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  • Author or Editor: Margrethe Serek x
  • HortScience x
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Somatic embryos of cyclamen [Cyclamen persicum Mill.] were produced using a liquid culture system. Two encapsulation techniques, conventional alginate beads and alginate hollow beads, were tested for globular cyclamen somatic embryos with the aim of developing synthetic seeds. Final germination from alginate beads was as high as observed for non encapsulated control embryos (97%), but germination was delayed. In contrast, germination from hollow beads was lower (71%) and occurred later. In hollow beads somatic embryos developed within the capsule, and outgrowth seemed to be more difficult than from alginate. Storage at 4 °C for four weeks resulted in a reduction of viability for controls as well as for encapsulated embryos. Incorporation of medium into the capsules improved the speed of germination for both capsule types. However, somatic embryos were not able to germinate on a medium-free support, even if encapsulated in beads containing medium.

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Postharvest life of Rosa hybrids L. `Elegance Parade' was increased by 0.2 mm silver thiosulfate and decreased by ethephon at 500 μl·liter-1. In contrast, spraying the plants with various polyamine (PA) concentrations (spermine, spermidine, or putrescine) or the PA-synthesis inhibitor methylglyoxal-guanylhydrazone did not affect postharvest life. Investigation of PA-uptake patterns showed that the compounds were entering the petal tissue.

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Miniature rose (Rosa hybrida L. cv. Victory Parade) plants were treated with AOA, BA, or STS before simulated shipment and display in an interior environment. Although AOA-treated plants lasted slightly longer than nontreated plants, their postproduction quality, evaluated as floral longevity, bud drying, and bud abscission, was not as satisfactory as that of STS- or BA-treated plants. In this ethylene-sensitive cultivar, BA treatment was almost as satisfactory as STS treatment. Flowers that opened in the greenhouse before shipping lasted longer than those that opened in the interior environment room. STS and BA treatments increased the longevity of both flower types. However, these treatments did not eliminate the difference between flowers that opened before or after transport simulation. Chemical names used: aminooxyacetic acid (AOA); benzyladenine (BA); silver thiosulfate (STS).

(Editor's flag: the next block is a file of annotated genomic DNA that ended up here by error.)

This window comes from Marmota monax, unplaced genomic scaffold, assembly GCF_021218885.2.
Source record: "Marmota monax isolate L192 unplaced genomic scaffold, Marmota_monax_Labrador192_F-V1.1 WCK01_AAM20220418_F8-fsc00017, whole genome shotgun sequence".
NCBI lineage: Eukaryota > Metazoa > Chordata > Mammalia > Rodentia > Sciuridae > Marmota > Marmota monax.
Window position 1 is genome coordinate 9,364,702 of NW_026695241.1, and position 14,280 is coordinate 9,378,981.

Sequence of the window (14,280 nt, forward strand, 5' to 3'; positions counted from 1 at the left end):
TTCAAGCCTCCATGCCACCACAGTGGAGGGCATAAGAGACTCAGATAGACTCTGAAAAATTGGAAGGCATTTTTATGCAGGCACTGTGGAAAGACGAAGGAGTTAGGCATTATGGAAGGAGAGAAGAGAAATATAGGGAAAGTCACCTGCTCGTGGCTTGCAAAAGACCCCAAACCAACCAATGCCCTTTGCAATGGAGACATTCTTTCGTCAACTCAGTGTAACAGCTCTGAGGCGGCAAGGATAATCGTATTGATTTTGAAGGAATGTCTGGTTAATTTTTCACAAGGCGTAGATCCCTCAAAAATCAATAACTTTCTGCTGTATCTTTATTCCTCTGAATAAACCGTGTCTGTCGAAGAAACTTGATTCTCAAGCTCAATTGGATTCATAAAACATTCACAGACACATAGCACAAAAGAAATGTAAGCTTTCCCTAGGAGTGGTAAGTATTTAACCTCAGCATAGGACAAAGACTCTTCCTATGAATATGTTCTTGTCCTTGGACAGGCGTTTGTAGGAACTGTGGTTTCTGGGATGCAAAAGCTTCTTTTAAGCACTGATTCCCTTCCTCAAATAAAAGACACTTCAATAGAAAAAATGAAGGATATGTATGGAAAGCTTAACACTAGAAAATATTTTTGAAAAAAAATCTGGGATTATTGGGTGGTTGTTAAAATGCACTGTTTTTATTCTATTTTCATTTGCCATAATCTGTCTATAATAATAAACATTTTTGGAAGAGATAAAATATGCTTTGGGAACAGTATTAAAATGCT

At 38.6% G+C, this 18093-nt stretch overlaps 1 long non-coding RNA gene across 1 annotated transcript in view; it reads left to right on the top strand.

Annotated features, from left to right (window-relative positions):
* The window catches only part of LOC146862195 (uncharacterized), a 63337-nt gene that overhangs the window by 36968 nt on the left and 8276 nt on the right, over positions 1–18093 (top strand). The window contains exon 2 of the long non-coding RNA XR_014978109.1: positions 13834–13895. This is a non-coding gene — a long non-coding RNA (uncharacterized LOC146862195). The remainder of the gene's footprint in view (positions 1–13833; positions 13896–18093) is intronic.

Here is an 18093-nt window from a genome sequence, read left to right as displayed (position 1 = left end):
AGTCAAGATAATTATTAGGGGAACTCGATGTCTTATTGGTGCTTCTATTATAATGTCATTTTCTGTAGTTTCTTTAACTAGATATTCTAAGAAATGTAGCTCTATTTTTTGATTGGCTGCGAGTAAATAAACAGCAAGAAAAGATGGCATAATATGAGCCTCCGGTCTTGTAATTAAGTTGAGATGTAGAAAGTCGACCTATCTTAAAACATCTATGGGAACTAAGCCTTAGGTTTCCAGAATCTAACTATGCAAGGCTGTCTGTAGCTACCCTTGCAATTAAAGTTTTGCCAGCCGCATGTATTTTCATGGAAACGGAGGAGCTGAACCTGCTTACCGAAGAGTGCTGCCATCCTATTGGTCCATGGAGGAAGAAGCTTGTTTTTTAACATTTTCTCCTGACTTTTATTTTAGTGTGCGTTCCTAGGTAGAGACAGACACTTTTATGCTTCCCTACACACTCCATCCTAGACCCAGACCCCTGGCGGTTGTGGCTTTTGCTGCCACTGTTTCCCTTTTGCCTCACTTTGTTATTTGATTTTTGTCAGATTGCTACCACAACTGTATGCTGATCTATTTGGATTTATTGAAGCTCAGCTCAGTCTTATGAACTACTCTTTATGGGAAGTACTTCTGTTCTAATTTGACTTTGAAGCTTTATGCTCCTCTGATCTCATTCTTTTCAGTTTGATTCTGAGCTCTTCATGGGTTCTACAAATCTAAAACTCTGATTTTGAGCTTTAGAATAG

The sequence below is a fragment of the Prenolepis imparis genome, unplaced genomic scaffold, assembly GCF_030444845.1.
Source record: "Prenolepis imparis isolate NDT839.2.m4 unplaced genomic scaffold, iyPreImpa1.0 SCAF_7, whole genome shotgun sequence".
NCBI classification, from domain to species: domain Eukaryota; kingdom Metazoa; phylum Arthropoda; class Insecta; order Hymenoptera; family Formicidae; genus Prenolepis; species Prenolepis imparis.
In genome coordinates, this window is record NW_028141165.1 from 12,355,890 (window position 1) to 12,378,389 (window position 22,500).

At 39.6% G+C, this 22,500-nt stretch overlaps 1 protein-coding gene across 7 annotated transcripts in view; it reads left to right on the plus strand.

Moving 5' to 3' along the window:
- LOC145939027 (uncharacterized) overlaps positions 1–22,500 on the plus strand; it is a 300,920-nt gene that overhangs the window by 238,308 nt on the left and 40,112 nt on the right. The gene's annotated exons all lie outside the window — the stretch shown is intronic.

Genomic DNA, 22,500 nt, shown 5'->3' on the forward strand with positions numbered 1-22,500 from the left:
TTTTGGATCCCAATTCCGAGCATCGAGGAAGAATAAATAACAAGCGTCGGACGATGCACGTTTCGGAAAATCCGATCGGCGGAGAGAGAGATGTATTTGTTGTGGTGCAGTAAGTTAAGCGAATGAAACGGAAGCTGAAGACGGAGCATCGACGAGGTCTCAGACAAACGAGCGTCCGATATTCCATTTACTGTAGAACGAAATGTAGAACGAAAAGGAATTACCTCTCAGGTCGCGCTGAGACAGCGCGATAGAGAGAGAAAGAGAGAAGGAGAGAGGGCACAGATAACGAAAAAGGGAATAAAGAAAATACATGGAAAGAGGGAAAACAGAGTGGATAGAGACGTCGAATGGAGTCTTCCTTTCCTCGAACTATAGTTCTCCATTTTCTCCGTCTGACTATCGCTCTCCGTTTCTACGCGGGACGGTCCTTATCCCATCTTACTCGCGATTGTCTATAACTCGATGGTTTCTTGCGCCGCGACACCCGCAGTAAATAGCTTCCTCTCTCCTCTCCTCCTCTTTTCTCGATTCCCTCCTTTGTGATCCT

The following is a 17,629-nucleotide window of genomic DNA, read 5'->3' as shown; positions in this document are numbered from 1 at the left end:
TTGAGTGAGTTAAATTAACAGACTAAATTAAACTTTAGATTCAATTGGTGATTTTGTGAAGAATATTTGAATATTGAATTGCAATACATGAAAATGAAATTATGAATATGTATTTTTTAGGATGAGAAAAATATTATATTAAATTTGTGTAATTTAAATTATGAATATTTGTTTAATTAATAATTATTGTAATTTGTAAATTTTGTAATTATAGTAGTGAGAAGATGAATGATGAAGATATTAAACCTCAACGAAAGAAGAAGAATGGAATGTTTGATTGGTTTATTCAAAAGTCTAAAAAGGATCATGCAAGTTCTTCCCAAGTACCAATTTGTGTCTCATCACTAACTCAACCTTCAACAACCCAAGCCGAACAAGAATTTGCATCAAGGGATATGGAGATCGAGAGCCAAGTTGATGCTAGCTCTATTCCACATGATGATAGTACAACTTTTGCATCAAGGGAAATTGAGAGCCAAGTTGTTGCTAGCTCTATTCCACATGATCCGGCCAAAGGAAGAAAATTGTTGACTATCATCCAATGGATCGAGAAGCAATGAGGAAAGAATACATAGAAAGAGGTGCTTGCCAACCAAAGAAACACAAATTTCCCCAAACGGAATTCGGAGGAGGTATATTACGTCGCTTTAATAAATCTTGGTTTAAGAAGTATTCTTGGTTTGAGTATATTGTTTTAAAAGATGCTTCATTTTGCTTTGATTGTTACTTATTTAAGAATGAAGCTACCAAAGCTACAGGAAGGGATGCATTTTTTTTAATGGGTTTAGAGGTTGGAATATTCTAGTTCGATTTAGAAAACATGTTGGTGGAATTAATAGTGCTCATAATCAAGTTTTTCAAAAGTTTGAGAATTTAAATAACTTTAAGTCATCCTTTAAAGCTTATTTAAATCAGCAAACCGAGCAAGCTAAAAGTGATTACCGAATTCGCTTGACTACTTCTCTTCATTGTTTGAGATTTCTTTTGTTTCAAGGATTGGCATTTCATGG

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Spraying flowering plants of Schlumbergera truncata (Haw.) `White Christmas' with aminoethoxyvinylglycine (AVG), an inhibitor of ethylene biosynthesis, did not prevent the rapid loss of flower buds caused by exposure to 1 μl of ethylene/liter. Treatment with the silver thiosulfate anionic complex (STS) strongly inhibited such effects. The rate of bud drop in ethylene-free air (interior environment room) was somewhat reduced by AVG treatment, although total display life of treated plants was not significantly different from that of the controls. STS treatment reduced the rate of bud drop, and increased display life by 20 %.

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The vase life of cut sunflowers given a simulated transport period (3 days dry storage at 8C) was significantly enhanced by a l-hour pulse with 0.01% Triton X-100 administered before storage. The Triton pulse increased solution uptake during the l-hour pulse, decreased fresh weight loss during dry storage, and significantly improved water uptake thereafter, resulting in greater leaf turgidity and longer vase life. Leaf stomata] conductance measurements indicated that Triton X-100 maintained stomatal opening at a higher level during the pulse and after storage, but had no effect during dry storage. Chemical name used: octylphenoxypolyethoxyethanol (Triton X-100).

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